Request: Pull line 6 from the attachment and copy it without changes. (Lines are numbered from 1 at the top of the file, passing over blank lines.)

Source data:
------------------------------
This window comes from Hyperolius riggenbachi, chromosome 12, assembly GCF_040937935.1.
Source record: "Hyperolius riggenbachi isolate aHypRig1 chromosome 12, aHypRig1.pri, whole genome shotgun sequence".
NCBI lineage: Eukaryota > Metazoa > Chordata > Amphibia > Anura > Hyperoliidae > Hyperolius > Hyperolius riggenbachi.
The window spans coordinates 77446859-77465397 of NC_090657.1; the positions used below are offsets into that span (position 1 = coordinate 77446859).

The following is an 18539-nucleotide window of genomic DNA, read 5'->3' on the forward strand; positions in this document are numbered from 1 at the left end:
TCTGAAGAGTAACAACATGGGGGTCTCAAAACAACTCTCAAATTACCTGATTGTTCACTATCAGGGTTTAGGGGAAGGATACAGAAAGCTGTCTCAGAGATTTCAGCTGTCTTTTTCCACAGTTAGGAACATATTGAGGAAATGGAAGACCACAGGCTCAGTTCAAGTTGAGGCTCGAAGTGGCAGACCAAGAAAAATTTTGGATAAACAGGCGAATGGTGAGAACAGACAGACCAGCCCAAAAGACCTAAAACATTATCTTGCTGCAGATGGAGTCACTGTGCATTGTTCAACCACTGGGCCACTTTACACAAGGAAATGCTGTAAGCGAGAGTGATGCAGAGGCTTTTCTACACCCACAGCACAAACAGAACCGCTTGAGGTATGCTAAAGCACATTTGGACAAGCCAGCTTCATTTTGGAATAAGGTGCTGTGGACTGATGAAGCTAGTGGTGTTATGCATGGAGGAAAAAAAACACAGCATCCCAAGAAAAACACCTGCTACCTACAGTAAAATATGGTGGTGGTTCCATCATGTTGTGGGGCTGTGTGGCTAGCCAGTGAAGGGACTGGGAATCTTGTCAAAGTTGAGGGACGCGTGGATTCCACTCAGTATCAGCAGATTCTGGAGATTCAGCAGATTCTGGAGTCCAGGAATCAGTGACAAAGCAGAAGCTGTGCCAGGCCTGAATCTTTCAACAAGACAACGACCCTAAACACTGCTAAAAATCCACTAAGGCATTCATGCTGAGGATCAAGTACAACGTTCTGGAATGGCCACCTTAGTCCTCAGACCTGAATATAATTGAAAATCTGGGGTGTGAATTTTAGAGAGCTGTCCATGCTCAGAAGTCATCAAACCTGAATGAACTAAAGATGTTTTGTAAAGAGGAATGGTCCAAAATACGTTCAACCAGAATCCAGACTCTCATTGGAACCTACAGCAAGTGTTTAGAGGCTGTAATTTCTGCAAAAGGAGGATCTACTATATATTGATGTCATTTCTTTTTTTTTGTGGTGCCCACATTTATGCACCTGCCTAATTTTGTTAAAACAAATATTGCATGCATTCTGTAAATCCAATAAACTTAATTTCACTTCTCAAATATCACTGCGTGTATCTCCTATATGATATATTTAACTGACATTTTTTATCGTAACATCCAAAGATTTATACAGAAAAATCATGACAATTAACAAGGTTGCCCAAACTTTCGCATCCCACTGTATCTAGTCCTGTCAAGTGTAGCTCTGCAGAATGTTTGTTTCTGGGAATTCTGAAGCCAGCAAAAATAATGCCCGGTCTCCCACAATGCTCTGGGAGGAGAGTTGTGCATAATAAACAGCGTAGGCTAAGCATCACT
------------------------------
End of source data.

TCTGAAGAGTAACAACATGGGGGTCTCAAAACAACTCTCAAATTACCTGATTGTTCACTATCAGGGTTTAGGGGAAGGATACAGAAAGCTGTCTCAGAGATTTCAGCTGTCTTTTTCCACAGTTAGGAACATATTGAGGAAATGGAAGACCACAGGCTCAGTTCAAGTTGAGGCTCGAAGTGGCAGACCAAGAAAAATTTTGGATAAACAGGCGAATGGTGAGAACAGACAGACCAGCCCAAAAGACCTAAAACATTATCTTGCTGCAGATGGAGTCACTGTGCATTGTTCAACCACTGGGCCACTTTACACAAGGAAATGCTGTAAGCGAGAGTGATGCAGAGGCTTTTCTACACCCACAGCACAAACAGAACCGCTTGAGGTATGCTAAAGCACATTTGGACAAGCCAGCTTCATTTTGGAATAAGGTGCTGTGGACTGATGAAGCTAGTGGTGTTATGCATGGAGGAAAAAAAACACAGCATCCCAAGAAAAACACCTGCTACCTACAGTAAAATATGGTGGTGGTTCCATCATGTTGTGGGGCTGTGTGGCTAGCCAGTGAAGGGACTGGGAATCTTGTCAAAGTTGAGGGACGCGTGGATTCCACTCAGTATCAGCAGATTCTGGAGATTCAGCAGATTCTGGAGTCCAGGAATCAGTGACAAAGCAGAAGCTGTGCCAGGCCTGAATCTTTCAACAAGACAACGACCCTAAACACTGCTAAAAATCCACTAAGGCATTCATGCTGAGGATCAAGTACAACGTTCTGGAATGGCCACCTTAGTCCTCAGACCTGAATATAATTGAAAATCTGGGGTGTGAATTTTAGAGAGCTGTCCATGCTCAGAAGTCATCAAACCTGAATGAACTAAAGATGTTTTGTAAAGAGGAATGGTCCAAAATACGTTCAACCAGAATCCAGACTCTCATTGGAACCTACAGCAAGTGTTTAGAGGCTGTAATTTCTGCAAAAGGAGGATCTACTATATATTGATGTCATTTCTTTTTTTTTGTGGTGCCCACATTTATGCACCTGCCTAATTTTGTTAAAACAAATATTGCATGCATTCTGTAAATCCAATAAACTTAATTTCACTTCTCAAATATCACTGCGTGTATCTCCTATATGATATATTTAACTGACATTTTTTATCGTAACATCCAAAGATTTATACAGAAAAATCATGACAATTAACAAGGTTGCCCAAACTTTCGCATCCCACTGTATCTAGTCCTGTCAAGTGTAGCTCTGCAGAATGTTTGTTTCTGGGAATTCTGAAGCCAGCAAAAATAATGCCCGGTCTCCCACAATGCTCTGGGAGGAGAGTTGTGCATAATAAACAGCGTAGGCTAAGCATCACT